Consensus in the Draft Procedural Rules for the #Armstreaty
February 14 2012, 3:01 PM by Oistein Thorsen
Of critical importance at this week’s Fourth PrepCom for the U.N. Arms Trade Treaty is the use of consensus in the decision‑making process. The Provisional Rules of Procedure for the ATT propose that consensus is both the starting and ending point of the process to adopt an Arms Trade Treaty. The Rules envision that representatives will make “every effort” to make all substantive decisions by consensus. If consensus cannot be achieved, however, the Rules allow for a two-thirds majority vote, except where the final treaty text is concerned. The final treaty text is to be adopted by consensus, without a voting alternative.
By ATT Legal
Some form of consensus decision‑making is at least considered if not employed in most multilateral treaties developed within the U.N. process. Consensus does not mean unanimity. Unanimity relates to the result of a vote indicating the affirmative vote of every representative. In contrast, the achievement of consensus does not include a vote of any kind. Consensus is often understood in the context of multilateral treaties as the absence of a stated objection. Rather, consensus is achieved unless a representative raises a formal objection.
In practice, use of the majority voting option is not automatic and is a last resort. It does not alleviate the burden on the Conference to take decisions on the basis of consensus. While procedural rules encourage delegates to make “every effort to reach agreement by consensus”, in the event consensus cannot be achieved, many treaties put all substantive decisions to a two‑thirds majority vote.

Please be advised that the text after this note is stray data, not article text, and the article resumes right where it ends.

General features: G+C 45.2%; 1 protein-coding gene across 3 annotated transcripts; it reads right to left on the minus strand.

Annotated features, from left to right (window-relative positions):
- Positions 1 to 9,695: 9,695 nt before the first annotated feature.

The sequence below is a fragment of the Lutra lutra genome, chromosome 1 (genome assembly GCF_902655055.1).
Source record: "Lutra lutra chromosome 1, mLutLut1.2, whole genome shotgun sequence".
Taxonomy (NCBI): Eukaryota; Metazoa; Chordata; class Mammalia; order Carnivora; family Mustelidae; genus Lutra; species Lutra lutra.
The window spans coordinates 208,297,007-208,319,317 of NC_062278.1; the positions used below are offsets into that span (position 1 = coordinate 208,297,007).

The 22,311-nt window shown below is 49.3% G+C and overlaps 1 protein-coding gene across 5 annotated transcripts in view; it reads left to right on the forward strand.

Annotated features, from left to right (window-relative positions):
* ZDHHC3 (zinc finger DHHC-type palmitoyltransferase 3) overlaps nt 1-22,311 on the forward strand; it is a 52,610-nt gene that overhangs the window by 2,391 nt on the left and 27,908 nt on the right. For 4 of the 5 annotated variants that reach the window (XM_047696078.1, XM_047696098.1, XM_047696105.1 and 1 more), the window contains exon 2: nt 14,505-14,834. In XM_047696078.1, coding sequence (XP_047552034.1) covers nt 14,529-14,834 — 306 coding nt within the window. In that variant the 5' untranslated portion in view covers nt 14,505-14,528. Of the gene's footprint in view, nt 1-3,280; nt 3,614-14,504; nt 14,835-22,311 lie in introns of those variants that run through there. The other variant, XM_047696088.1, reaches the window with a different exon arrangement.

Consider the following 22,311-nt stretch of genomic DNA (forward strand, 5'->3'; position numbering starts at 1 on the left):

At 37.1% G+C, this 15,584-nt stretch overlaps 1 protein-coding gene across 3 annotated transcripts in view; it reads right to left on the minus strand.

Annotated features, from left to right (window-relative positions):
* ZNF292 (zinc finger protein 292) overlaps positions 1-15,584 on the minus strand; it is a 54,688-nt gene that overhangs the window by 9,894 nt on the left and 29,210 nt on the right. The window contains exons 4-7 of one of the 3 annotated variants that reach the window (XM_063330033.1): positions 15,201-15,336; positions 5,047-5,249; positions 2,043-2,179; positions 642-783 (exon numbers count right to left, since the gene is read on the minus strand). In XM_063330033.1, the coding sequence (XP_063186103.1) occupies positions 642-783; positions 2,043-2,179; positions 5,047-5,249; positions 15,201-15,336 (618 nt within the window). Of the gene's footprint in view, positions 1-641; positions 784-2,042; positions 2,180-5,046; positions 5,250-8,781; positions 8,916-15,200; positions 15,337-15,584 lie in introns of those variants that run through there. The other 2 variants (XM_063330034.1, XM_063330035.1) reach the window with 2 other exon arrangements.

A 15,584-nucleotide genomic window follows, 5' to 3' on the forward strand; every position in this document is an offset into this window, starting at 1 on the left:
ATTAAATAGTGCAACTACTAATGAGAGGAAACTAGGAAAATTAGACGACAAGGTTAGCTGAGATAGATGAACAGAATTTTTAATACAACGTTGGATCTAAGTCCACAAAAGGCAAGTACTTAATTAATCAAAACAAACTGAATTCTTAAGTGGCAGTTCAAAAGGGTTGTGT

For example, the Draft Rules of Procedure of the Review Conference on the Non-Proliferation Treaty (2010) permitted a two-thirds vote on substantive matters if all efforts at consensus had failed, with no exclusions. The Rules of Procedure of the WHO Framework Convention on Tobacco Control (2005) provided that, if every effort to reach agreement by consensus failed, a three-fourths majority vote is permitted “as a last resort” on everything except financial matters. Similarly, the rules of the Convention against Transnational Organised Crime (2004) and the UN Convention on Corruption (2007) require the Conference to “make every effort” to achieve consensus but, if such efforts fail, it permits a two-thirds majority vote on anything other than budgetary matters. Rules of Procedure relating directly to the adoption of a treaty or convention also have permitted a two-thirds majority vote in the event that consensus cannot be reached.
The concern with the use of strict consensus decision-making without a voting option is that, while it encourages universal support, it can also serve to prevent progress in treaty negotiations. In the case of the ATT, the Provisional Rules of Procedure go further than other international conventions by requiring consensus, without the option of majority voting, for the adoption of the final text.
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